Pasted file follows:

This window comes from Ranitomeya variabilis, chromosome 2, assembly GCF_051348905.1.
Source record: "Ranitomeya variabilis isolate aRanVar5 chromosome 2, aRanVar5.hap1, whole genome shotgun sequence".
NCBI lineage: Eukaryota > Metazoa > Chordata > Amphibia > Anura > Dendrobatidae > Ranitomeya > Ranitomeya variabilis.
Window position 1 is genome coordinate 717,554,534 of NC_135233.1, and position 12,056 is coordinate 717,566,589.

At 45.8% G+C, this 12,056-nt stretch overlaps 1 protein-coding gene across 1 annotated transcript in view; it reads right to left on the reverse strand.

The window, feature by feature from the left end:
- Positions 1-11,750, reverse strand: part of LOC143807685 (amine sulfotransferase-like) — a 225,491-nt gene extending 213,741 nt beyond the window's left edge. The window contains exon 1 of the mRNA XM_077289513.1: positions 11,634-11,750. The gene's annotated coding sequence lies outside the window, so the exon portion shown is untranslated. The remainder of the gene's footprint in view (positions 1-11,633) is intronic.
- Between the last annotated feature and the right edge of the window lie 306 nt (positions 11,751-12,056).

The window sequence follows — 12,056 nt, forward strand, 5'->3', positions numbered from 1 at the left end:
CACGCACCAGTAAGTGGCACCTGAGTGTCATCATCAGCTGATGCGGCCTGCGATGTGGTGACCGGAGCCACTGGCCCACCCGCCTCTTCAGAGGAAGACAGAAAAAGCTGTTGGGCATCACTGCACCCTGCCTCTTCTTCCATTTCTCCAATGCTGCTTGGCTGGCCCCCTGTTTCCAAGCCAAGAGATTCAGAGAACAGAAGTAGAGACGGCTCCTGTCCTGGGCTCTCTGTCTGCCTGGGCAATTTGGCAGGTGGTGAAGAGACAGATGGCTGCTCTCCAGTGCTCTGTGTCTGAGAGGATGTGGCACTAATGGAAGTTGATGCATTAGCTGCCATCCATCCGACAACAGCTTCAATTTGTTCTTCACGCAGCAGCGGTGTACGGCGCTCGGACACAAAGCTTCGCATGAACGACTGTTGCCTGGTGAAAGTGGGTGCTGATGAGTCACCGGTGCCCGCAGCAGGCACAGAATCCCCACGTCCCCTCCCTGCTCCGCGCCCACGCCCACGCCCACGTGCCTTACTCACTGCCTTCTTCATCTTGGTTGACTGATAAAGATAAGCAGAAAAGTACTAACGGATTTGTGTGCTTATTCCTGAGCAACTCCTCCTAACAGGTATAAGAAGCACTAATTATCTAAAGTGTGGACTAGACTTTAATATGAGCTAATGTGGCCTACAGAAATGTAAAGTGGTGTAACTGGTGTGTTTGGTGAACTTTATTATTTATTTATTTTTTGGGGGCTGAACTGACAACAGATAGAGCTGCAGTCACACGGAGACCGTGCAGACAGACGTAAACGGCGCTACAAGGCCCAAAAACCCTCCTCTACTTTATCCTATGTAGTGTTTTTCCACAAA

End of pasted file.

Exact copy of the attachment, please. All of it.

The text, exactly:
This window comes from Ranitomeya variabilis, chromosome 2, assembly GCF_051348905.1.
Source record: "Ranitomeya variabilis isolate aRanVar5 chromosome 2, aRanVar5.hap1, whole genome shotgun sequence".
NCBI lineage: Eukaryota > Metazoa > Chordata > Amphibia > Anura > Dendrobatidae > Ranitomeya > Ranitomeya variabilis.
Window position 1 is genome coordinate 717,554,534 of NC_135233.1, and position 12,056 is coordinate 717,566,589.

At 45.8% G+C, this 12,056-nt stretch overlaps 1 protein-coding gene across 1 annotated transcript in view; it reads right to left on the reverse strand.

The window, feature by feature from the left end:
- Positions 1-11,750, reverse strand: part of LOC143807685 (amine sulfotransferase-like) — a 225,491-nt gene extending 213,741 nt beyond the window's left edge. The window contains exon 1 of the mRNA XM_077289513.1: positions 11,634-11,750. The gene's annotated coding sequence lies outside the window, so the exon portion shown is untranslated. The remainder of the gene's footprint in view (positions 1-11,633) is intronic.
- Between the last annotated feature and the right edge of the window lie 306 nt (positions 11,751-12,056).

The window sequence follows — 12,056 nt, forward strand, 5'->3', positions numbered from 1 at the left end:
CACGCACCAGTAAGTGGCACCTGAGTGTCATCATCAGCTGATGCGGCCTGCGATGTGGTGACCGGAGCCACTGGCCCACCCGCCTCTTCAGAGGAAGACAGAAAAAGCTGTTGGGCATCACTGCACCCTGCCTCTTCTTCCATTTCTCCAATGCTGCTTGGCTGGCCCCCTGTTTCCAAGCCAAGAGATTCAGAGAACAGAAGTAGAGACGGCTCCTGTCCTGGGCTCTCTGTCTGCCTGGGCAATTTGGCAGGTGGTGAAGAGACAGATGGCTGCTCTCCAGTGCTCTGTGTCTGAGAGGATGTGGCACTAATGGAAGTTGATGCATTAGCTGCCATCCATCCGACAACAGCTTCAATTTGTTCTTCACGCAGCAGCGGTGTACGGCGCTCGGACACAAAGCTTCGCATGAACGACTGTTGCCTGGTGAAAGTGGGTGCTGATGAGTCACCGGTGCCCGCAGCAGGCACAGAATCCCCACGTCCCCTCCCTGCTCCGCGCCCACGCCCACGCCCACGTGCCTTACTCACTGCCTTCTTCATCTTGGTTGACTGATAAAGATAAGCAGAAAAGTACTAACGGATTTGTGTGCTTATTCCTGAGCAACTCCTCCTAACAGGTATAAGAAGCACTAATTATCTAAAGTGTGGACTAGACTTTAATATGAGCTAATGTGGCCTACAGAAATGTAAAGTGGTGTAACTGGTGTGTTTGGTGAACTTTATTATTTATTTATTTTTTGGGGGCTGAACTGACAACAGATAGAGCTGCAGTCACACGGAGACCGTGCAGACAGACGTAAACGGCGCTACAAGGCCCAAAAACCCTCCTCTACTTTATCCTATGTAGTGTTTTTCCACAAA